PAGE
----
Here are six ways the Myhal Centre for Engineering Innovation and Entrepreneurship on St. George Street will help cultivate tomorrow’s startups. The project has raised more than $26 million from many alumni and friends, including a $5-million gift from George Myhal (BASc 1978) $1-million commitments from the Engineering Society and several others. The Government of Ontario has also invested $15-million, in recognition of the facility’s role as an economic driver of innovation.
1. With movable tables and screens visible from every direction, 16 technology-enhanced active learning rooms and design/meeting rooms can be rearranged at a moment’s notice into any required configuration.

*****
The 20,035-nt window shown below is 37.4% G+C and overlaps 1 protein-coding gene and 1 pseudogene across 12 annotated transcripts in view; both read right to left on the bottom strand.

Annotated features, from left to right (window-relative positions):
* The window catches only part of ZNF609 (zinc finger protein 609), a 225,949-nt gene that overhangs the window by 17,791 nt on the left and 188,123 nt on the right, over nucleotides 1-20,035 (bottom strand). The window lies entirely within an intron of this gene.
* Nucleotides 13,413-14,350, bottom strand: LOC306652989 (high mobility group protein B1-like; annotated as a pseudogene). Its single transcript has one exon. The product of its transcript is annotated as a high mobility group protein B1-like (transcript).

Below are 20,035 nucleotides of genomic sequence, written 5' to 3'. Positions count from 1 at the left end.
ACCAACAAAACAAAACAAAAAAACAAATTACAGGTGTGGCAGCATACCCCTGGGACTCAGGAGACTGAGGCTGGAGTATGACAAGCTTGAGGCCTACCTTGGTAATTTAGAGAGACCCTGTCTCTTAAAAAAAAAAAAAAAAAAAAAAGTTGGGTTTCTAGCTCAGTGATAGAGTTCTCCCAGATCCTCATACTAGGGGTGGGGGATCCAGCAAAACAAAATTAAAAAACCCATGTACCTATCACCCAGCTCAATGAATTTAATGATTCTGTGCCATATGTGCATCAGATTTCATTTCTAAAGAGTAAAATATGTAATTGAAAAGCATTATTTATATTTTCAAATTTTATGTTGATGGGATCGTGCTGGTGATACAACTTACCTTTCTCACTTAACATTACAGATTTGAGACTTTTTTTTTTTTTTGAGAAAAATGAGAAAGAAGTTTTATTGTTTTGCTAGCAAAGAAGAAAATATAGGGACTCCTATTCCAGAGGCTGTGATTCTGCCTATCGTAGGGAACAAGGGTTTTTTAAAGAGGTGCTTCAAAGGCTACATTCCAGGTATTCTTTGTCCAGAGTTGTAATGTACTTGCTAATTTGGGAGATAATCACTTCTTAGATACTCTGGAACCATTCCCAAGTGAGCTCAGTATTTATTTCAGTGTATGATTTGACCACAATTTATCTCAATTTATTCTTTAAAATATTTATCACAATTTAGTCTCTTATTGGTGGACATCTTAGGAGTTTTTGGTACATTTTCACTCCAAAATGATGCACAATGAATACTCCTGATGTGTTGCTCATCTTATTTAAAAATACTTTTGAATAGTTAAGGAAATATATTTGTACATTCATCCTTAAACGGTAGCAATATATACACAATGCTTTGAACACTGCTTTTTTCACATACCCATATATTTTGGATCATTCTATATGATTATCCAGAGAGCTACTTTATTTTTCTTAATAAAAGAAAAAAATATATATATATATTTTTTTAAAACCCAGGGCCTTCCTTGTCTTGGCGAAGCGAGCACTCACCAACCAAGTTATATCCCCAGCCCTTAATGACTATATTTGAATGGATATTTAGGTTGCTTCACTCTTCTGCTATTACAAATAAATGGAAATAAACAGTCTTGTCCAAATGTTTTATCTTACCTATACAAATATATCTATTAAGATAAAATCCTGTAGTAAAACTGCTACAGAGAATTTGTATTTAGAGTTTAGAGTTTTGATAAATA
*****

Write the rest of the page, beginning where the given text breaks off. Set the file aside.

2. Building prototypes and other physical models is one of the biggest challenges of getting a new business off the ground. A rapid-prototyping facility with 3-D printers will make this much easier.
3. Several world-leading research institutes and centres will pursue innovation in such areas as sustainable energy, robotics and global engineering.
4. In a state-of-the-art lecture theatre, students will be seated at tables fitted with microphones and audiovisual inputs that allow them to send digital content – anything from snippets of code to video – to the room’s large screen and powerful audio system.
5. A versatile space will allow engineering students to collaborate on group projects and other activities associated with 100 faculty clubs, such as the Human Powered Vehicle Design Team.
6. The Entrepreneurship Hatchery provides teams of engineering students with the space, equipment, mentoring and funding connections they need to develop their own venture.
By bringing artificial intelligence into chemistry, Prof. Aspuru-Guzik aims to vastly shrink the time it takes to develop new drugs – and almost everything else